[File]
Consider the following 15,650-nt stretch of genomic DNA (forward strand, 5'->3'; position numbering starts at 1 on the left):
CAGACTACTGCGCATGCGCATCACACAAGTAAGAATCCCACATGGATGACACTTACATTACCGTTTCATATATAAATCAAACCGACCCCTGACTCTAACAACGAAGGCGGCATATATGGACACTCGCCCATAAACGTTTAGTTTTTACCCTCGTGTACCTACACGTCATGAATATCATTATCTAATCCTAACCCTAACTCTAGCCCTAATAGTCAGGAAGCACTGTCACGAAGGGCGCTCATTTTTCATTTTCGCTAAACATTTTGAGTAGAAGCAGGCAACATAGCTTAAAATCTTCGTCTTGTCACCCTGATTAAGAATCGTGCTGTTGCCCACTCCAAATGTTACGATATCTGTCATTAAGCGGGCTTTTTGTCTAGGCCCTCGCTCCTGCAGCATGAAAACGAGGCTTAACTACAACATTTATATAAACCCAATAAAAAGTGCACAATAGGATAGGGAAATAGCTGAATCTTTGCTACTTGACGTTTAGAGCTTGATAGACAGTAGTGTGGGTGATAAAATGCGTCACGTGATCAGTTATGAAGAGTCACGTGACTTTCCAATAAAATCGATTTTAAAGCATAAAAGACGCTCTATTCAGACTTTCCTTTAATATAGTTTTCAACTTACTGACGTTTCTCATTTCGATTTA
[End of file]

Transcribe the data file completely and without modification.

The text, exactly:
Consider the following 15,650-nt stretch of genomic DNA (forward strand, 5'->3'; position numbering starts at 1 on the left):
CAGACTACTGCGCATGCGCATCACACAAGTAAGAATCCCACATGGATGACACTTACATTACCGTTTCATATATAAATCAAACCGACCCCTGACTCTAACAACGAAGGCGGCATATATGGACACTCGCCCATAAACGTTTAGTTTTTACCCTCGTGTACCTACACGTCATGAATATCATTATCTAATCCTAACCCTAACTCTAGCCCTAATAGTCAGGAAGCACTGTCACGAAGGGCGCTCATTTTTCATTTTCGCTAAACATTTTGAGTAGAAGCAGGCAACATAGCTTAAAATCTTCGTCTTGTCACCCTGATTAAGAATCGTGCTGTTGCCCACTCCAAATGTTACGATATCTGTCATTAAGCGGGCTTTTTGTCTAGGCCCTCGCTCCTGCAGCATGAAAACGAGGCTTAACTACAACATTTATATAAACCCAATAAAAAGTGCACAATAGGATAGGGAAATAGCTGAATCTTTGCTACTTGACGTTTAGAGCTTGATAGACAGTAGTGTGGGTGATAAAATGCGTCACGTGATCAGTTATGAAGAGTCACGTGACTTTCCAATAAAATCGATTTTAAAGCATAAAAGACGCTCTATTCAGACTTTCCTTTAATATAGTTTTCAACTTACTGACGTTTCTCATTTCGATTTA